Sheriff: “People are dying,” community fights violence

Sheriff: “People are dying,” community fights violence

[Photo: Participants at the meeting gathered to address the rise in shootings and other violence in Raeford and Hoke County. (Catharin Shepard photo)]

By Catharin Shepard • Editor • A community meeting held last Thursday night gave citizens a chance to voice their concerns and their ideas for how to make Hoke County a safer place.

About 100 people turned out to Leach Springs Missionary Baptist Church on Arabia Road to talk with law enforcement, members of the faith community and the Hoke County NAACP.

Raeford Police Chief Marc Godwin spoke on proactive policing and what the police department is doing to try and ward off crime in the city.

“It’s a good buzz word, but what does it mean? We pinpoint patterns of possible crime. We try to set up a deterrent before it happens,” he explained.

Godwin asked anyone attending from Robbins Heights to raise their hands. A few hands went up; Godwin said he hoped to see more in the future. That community in particular has been dealing with a high amount of crime, the police chief said.

“We just spent a year’s overtime budget in six months, and the majority of it in the Robbins Heights community, because of issues and trying to deter things from more issues happening,” he said. “We’re doing different things. We are pinpointing high-risk people. Now, I’m not sugar coating anything. We know who the bad guys are. They know who they are, the community knows who they are. We pinpoint those people to deal with them in the best way possible, and one avenue we’re going to do that – we’re going after these people not only on our level, we’re going after them federally.”

“We’re past the point of trying to make people do better. These people are carrying guns and killing other people,” Godwin said. Bringing other agencies in is one way to stop that, he said.

In Sheriff Roderick Virgil’s first year in office, his officers have handled many shootings.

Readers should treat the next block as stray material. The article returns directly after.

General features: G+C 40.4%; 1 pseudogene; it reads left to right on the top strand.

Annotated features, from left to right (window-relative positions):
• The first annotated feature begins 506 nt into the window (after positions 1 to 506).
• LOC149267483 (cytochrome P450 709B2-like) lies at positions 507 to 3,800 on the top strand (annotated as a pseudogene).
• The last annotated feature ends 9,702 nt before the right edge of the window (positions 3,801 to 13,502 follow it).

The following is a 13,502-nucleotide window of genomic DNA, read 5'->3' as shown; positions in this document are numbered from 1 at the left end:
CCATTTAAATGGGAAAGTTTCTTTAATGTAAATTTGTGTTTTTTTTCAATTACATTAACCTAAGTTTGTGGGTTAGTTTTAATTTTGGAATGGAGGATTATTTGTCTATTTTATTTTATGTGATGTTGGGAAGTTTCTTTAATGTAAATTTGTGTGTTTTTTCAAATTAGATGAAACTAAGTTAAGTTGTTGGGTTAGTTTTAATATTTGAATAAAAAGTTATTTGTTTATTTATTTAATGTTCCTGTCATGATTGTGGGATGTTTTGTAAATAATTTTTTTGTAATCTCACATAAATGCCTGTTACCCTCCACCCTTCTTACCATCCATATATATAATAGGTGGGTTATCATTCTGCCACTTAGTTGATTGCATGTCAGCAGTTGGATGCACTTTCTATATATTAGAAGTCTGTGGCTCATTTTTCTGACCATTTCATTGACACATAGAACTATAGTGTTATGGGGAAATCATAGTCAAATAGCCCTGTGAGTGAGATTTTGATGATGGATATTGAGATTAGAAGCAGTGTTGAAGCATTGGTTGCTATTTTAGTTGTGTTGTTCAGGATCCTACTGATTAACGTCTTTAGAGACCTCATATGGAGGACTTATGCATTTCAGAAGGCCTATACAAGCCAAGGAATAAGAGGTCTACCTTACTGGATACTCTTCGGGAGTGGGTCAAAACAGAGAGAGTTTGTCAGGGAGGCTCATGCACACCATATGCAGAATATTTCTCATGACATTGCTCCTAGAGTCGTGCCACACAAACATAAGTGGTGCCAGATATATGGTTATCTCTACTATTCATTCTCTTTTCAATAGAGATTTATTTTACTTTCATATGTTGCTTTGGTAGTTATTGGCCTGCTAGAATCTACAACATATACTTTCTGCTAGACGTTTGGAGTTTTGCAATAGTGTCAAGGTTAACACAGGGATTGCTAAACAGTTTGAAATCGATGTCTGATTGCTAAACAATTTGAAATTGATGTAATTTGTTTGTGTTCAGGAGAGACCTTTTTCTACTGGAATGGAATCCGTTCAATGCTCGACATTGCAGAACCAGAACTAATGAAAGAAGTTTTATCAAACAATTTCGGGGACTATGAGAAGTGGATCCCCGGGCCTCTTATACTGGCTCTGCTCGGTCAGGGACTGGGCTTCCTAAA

“Since I’ve taken office it just seemed like everything, everybody wanted to shoot at people’s houses, people were shooting at one another,” Virgil said. And it was quite discouraging because I was born and raised here, and to see what is taking place in our community within the last year and a half or so, it’s very devastating and disheartening. I’m like, this isn’t the Raeford I was born and raised in.”

The sheriff’s office has taken steps to try and address the violence. The agency has created multiple task forces within the department to tackle violent crimes and drug activity. New license plate reader cameras coming to the county soon will help catch people who commit crimes, the sheriff said.

The office also tries to reach youth through youth programs such as summer camps. However, the participation just isn’t there, Virgil said.

“We’ve had them every other month and I think the most we’ve had is 20 (kids). The measure of the concern doesn’t match the participation, right? So that’s a problem,” he said.

Godwin said one of the biggest issues in investigating local crimes is people who have information about the cases, but don’t want to get involved. People may call with information but won’t provide details that could help lead to arrests, Godwin said.

“They’ll say yeah, I heard it was so-and-so, but how did you hear it? What did you see? Who did you hear it from so we can talk to them?” the police chief said. “Everybody’s willing to give us some information which is great because that means we have some trust in the community and they don’t mind talking with us. But nobody will cross that line and get involved.”

Godwin said he could understand where that fear comes from, but reassured the community that “once we get that from you, they’re gone, we’re going to get them.”

Commission Chairman Allen Thomas and Commissioners Harry Southerland and James Leach attended the meeting. Southerland praised the attendees for trying to make a difference.

“Your presence is indicative that you care about your community. We’ve got to realize that we’re not just one city or one county, we’re one community, and we’ve got to stand together,” Southerland said.

There were plenty of questions raised during the meeting discussion: how can law enforcement more effectively communicate with the public? What can be done to help youth? Is a lack of access to mental health services part of the problem?

Members of the public got a few minutes with a microphone to share their thoughts. There were helpful suggestions: Bringing back basketball programs in high-crime areas could be one way to keep youth active and out of trouble. Creating volunteer work groups to plan other outlets for youth could be a way to take action more quickly.

“We’ve got to be consistent, because it’s easy to start something…there’s enough of us in the community to keep it going. We can’t fight this fight just in this room,” Virgil said. “…I need you to commit and pledge within your heart that we’re serious about what we’re doing. People are dying. It’s all over the place, but we don’t live all over the place. We live here. So let’s do what we’ve got to do here, and maybe we can spread it to other communities.”

After the hour and a half meeting, the participants agreed to consider some of the options and return a month later to try and set some more concrete plans in place. The next meeting will be at Leach Springs Missionary Baptist Church at 6:30 p.m. Thursday, February 16. Members of the public are invited.

For more information on how to get involved, contact the Hoke County NAACP at

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